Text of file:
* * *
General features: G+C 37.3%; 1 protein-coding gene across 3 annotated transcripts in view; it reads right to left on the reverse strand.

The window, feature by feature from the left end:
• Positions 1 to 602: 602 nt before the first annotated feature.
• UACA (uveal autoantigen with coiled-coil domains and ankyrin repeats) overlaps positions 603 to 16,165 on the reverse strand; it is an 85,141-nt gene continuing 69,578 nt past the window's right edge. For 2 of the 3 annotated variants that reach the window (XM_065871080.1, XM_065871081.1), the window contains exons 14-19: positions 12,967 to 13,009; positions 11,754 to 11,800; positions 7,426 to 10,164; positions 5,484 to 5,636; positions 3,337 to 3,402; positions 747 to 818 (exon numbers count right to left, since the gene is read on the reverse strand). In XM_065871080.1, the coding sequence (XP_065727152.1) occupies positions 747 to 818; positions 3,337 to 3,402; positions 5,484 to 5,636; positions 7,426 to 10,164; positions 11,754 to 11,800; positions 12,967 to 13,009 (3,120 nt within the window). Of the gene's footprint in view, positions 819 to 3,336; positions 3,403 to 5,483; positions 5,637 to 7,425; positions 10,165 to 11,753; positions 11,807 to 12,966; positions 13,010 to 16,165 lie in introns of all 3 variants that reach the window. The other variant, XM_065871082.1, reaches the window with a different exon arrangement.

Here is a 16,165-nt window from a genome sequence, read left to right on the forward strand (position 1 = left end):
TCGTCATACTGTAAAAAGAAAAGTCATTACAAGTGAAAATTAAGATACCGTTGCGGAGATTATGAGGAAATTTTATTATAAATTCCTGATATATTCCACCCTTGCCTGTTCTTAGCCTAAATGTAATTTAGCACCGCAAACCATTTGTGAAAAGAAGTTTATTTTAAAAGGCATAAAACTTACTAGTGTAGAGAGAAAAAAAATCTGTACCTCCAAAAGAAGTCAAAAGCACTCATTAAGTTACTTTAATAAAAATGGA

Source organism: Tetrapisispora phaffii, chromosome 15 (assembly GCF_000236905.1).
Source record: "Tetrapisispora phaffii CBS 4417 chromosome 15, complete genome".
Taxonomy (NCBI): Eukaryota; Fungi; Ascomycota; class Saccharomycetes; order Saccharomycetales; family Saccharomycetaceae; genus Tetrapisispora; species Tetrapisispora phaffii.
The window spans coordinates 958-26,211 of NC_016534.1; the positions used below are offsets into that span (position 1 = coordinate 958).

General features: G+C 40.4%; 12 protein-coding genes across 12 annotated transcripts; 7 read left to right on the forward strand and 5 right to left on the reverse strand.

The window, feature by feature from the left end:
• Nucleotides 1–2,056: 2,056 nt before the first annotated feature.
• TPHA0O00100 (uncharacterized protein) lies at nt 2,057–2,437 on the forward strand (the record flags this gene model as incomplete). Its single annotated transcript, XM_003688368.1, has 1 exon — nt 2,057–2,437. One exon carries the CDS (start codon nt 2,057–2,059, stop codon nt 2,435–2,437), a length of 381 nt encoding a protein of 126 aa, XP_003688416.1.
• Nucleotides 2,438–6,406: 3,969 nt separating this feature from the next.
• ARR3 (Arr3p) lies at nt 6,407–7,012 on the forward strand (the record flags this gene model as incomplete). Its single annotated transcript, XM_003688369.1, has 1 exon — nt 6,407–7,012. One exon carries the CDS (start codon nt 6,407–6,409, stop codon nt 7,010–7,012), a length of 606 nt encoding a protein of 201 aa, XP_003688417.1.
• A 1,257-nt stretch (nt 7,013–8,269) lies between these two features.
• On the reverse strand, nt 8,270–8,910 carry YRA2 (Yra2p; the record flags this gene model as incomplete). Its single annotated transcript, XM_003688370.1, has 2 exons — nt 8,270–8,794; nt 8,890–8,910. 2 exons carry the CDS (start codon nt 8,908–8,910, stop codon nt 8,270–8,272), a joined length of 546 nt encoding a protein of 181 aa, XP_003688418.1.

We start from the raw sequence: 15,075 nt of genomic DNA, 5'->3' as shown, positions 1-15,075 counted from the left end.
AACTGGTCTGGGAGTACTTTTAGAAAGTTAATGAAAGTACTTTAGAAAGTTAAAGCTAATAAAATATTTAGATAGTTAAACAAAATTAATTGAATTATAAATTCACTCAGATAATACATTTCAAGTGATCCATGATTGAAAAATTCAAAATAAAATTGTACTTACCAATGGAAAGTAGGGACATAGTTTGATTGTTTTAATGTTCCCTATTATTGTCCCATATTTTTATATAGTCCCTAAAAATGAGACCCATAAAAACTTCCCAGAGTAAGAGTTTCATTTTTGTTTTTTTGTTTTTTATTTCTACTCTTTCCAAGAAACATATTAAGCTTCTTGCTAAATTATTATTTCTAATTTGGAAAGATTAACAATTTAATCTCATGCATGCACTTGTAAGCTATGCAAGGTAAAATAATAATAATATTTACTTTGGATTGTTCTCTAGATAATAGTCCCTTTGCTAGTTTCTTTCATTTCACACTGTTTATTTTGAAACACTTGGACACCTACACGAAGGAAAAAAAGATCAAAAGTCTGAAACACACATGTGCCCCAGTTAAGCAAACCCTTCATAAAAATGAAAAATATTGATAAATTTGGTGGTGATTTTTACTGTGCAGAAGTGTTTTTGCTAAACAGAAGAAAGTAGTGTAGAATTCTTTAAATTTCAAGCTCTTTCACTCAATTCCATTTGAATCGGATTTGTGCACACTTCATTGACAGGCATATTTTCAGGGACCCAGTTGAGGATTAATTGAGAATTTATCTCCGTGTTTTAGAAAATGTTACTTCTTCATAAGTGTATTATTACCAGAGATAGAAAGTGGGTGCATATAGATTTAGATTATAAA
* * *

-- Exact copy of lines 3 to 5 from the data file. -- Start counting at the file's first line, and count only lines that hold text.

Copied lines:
• Positions 1 to 602: 602 nt before the first annotated feature.
• UACA (uveal autoantigen with coiled-coil domains and ankyrin repeats) overlaps positions 603 to 16,165 on the reverse strand; it is an 85,141-nt gene continuing 69,578 nt past the window's right edge. For 2 of the 3 annotated variants that reach the window (XM_065871080.1, XM_065871081.1), the window contains exons 14-19: positions 12,967 to 13,009; positions 11,754 to 11,800; positions 7,426 to 10,164; positions 5,484 to 5,636; positions 3,337 to 3,402; positions 747 to 818 (exon numbers count right to left, since the gene is read on the reverse strand). In XM_065871080.1, the coding sequence (XP_065727152.1) occupies positions 747 to 818; positions 3,337 to 3,402; positions 5,484 to 5,636; positions 7,426 to 10,164; positions 11,754 to 11,800; positions 12,967 to 13,009 (3,120 nt within the window). Of the gene's footprint in view, positions 819 to 3,336; positions 3,403 to 5,483; positions 5,637 to 7,425; positions 10,165 to 11,753; positions 11,807 to 12,966; positions 13,010 to 16,165 lie in introns of all 3 variants that reach the window. The other variant, XM_065871082.1, reaches the window with a different exon arrangement.

Here is a 16,165-nt window from a genome sequence, read left to right on the forward strand (position 1 = left end):